UN Secretary-General Antonio Guterres said on Sunday that he welcomed efforts towards a peaceful and democratic transition in Algeria, where weeks of protests have pushed for President Abdelaziz Bouteflika to end his 20-year rule.
Addressing an Arab League summit in Tunis, Guterres said any steps should be made in a way “that addresses the concerns of the Algerian people in a timely way.”
On Saturday, Algeria’s army chief of staff, Lieutenant General Ahmed Gaed Salah, renewed a call for the Constitutional Council to rule whether the ailing 82-year-old Bouteflika is fit to rule, a move provided for under article 102 of the charter.
But his attempt to break the political impasse has failed to placate demonstrators, who reject military intervention in civilian matters and want to dismantle the entire ruling elite, which includes veterans of the war of independence against France, army officers, the ruling party and business tycoons.
Several close allies, including some members of the ruling FLN and union leaders, have abandoned Bouteflika, who has rarely appeared in public since suffering a stroke in 2013.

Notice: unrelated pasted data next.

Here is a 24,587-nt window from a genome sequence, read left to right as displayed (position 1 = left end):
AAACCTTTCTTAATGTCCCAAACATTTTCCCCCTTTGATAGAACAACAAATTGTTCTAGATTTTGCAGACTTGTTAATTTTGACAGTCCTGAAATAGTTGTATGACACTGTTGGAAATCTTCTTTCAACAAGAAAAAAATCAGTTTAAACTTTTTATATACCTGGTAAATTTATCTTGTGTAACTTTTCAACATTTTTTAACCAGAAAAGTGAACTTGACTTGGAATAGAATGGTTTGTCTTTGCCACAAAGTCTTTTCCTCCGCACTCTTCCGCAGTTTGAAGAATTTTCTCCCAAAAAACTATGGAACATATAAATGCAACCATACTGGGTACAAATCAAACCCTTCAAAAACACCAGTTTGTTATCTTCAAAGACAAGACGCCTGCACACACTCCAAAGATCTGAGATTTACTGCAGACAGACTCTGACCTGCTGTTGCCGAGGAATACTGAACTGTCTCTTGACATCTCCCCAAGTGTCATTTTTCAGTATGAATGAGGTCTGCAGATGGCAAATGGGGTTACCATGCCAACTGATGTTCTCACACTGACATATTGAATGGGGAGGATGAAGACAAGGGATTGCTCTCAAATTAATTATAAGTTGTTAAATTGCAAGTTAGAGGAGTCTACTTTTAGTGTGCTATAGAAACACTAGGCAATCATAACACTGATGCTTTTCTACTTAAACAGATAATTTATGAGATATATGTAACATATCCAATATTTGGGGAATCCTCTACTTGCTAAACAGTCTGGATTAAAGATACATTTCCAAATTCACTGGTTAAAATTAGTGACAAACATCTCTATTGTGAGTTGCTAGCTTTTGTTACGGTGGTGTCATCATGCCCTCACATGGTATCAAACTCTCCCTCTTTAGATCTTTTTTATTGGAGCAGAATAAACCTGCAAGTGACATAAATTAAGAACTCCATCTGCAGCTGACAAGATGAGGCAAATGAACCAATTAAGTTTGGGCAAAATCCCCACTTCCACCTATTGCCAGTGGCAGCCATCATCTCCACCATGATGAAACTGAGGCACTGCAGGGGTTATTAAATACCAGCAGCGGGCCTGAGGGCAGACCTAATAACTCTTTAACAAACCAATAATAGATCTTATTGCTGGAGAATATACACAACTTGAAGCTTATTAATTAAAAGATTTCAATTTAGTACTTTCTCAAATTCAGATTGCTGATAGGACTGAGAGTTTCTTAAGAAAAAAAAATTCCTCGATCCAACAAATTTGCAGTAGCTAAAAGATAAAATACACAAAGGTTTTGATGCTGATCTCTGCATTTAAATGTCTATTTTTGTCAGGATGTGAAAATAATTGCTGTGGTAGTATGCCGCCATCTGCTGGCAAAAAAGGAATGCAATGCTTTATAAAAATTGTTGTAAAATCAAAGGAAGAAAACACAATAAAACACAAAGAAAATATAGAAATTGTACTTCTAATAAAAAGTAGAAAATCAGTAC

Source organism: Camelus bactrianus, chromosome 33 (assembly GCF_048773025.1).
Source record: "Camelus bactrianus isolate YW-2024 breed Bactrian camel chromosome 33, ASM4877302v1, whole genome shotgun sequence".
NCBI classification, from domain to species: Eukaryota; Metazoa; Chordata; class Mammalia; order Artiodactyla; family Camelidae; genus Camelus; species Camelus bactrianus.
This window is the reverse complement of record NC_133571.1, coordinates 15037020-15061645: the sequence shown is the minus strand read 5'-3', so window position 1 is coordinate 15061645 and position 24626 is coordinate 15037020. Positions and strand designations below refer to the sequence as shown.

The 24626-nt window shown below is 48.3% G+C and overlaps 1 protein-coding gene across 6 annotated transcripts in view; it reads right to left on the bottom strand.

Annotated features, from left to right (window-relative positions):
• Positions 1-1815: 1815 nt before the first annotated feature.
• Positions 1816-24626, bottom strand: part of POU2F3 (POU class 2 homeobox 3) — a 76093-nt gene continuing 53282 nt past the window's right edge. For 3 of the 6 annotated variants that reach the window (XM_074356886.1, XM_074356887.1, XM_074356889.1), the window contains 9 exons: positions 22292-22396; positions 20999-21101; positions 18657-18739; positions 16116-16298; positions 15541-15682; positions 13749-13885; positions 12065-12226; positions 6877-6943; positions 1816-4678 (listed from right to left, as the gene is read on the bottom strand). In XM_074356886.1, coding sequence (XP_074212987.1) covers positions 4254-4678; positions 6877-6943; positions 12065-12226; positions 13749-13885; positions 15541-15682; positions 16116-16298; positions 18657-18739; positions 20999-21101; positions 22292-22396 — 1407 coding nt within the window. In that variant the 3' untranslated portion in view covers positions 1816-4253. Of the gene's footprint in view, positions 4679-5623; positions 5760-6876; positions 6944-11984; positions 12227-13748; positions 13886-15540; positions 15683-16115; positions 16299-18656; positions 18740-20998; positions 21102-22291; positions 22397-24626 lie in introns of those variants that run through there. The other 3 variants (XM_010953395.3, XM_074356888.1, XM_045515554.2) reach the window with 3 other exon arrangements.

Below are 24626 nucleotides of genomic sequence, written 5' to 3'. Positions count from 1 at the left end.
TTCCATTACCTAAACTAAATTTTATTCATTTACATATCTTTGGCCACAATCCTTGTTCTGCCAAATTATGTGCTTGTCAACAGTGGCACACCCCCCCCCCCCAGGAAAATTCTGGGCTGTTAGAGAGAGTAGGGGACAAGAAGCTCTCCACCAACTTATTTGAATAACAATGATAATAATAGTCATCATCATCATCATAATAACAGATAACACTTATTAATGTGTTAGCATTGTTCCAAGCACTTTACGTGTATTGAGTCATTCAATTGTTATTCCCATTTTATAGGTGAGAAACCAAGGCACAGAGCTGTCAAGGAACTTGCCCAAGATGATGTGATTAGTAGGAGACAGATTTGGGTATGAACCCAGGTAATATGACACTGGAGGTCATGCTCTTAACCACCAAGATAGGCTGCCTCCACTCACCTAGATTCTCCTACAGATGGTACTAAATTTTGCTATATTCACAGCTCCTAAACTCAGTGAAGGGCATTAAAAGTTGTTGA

All private Algerian planes are prohibited from departing from and landing in Algeria, a source close to the civil aviation authority and the private Ennahar television station said.
It was not clear why the ban had been imposed.
Leading Algerian businessman Ali Haddad, who was part of Bouteflika’s inner circle, has been arrested at the Tunisian border, a close associate said on Sunday.
“Yes, Haddad has been arrested,” his associate told Reuters on condition of anonymity, without elaborating.
Several Algerian television stations broadcast news on the detention of Haddad, a media magnate who helped to fund Bouteflika’s election campaigns over the years.
Bouteflika’s announcement that he would not seek a fifth term but that he would not quit immediately has fueled anger in the North African country, an oil and gas producer.